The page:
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Dry stone Walling. Rural Artisan Enterprise in the Urban Economy

McElwee, Gerard ORCID: https://orcid.org/0000-0001-6905-4443 and Gittins, Peter (2024) Dry stone Walling. Rural Artisan Enterprise in the Urban Economy. Journal of Rural Studies, 105 (103179).

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Usually, dry stone walls are a feature of rural locations but this paper presents a case story of how two experienced dry stone Wallers were commissioned to build a dry stone wall in an urban location. Through narrative story telling using photographs, this work charts the progress of the construction of the Wall from the commissioning process in December 2021 from visiting stone quarries to search for appropriate stone in January 2022, to the building of the wall itself in May-June 2022.

The paper demonstrates how engaging in simple artisanal tasks, such as building a dry stone wall, is a source of fascination to the observer and also a process of discovery. Methodologically, it uses a Dramaturgical lens (Goffman, 1959) to capture the experience of both the construction of the wall itself and the lenses which the casual observer uses to understand the process of walling.
The paper explores the significance of what are perceived to be ‘rural’ ‘creative enterprise’ and artisanship but transported to an urban environment. It expands an earlier work of a case study of two dry stone wallers, based in North Yorkshire, a region of the UK (McElwee, 2022).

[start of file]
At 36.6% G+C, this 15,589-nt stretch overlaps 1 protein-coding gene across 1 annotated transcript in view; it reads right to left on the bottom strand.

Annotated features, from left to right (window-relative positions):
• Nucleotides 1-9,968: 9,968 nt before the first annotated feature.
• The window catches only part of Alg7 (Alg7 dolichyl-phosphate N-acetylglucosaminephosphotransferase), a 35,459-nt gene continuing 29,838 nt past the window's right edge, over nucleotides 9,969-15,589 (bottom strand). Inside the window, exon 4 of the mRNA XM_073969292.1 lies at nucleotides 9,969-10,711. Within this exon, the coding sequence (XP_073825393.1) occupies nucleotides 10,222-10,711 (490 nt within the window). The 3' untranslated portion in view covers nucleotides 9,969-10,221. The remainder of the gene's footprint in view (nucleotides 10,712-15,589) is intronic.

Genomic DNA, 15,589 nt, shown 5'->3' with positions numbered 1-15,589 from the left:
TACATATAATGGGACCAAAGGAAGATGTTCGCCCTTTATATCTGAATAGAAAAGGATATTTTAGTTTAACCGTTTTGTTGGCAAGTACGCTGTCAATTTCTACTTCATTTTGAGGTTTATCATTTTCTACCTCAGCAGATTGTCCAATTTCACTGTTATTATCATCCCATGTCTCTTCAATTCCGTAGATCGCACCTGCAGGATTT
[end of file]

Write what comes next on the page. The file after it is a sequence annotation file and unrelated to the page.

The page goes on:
By so doing, it demonstrates how creative enterprise skills in the rural economy can be transported into the urban environment. By this simple process the paradox is that more actors are able to enjoy and appreciate a rural skill, than they would in a more ‘traditional’ environment. One further consequence of this is that urban-based actors are able to appreciate at first hand, the beauty of a well-constructed dry stone wall.
Importantly it points to the significance of the dry stone wall for the continued sustainability of rural regions. In the UK, the dry stone wall is perceived to be a ‘Public good’. Indeed, the UK Domestic Agricultural Policy (DAP) is centred around the idea of ‘public money for public goods’, which incentivises farmers for providing services that the public can benefit from i.e., countryside access, sustainable farming practices and increasing biodiversity (Defra, 2021).

Item Type: Article
Status: Published
DOI: https://doi.org/10.1016/j.jrurstud.2023.103179
Subjects: H Social Sciences > HD Industries. Land use. Labor
H Social Sciences > HM Sociology
School/Department: York Business School
URI: https://ray.yorksj.ac.uk/id/eprint/9083

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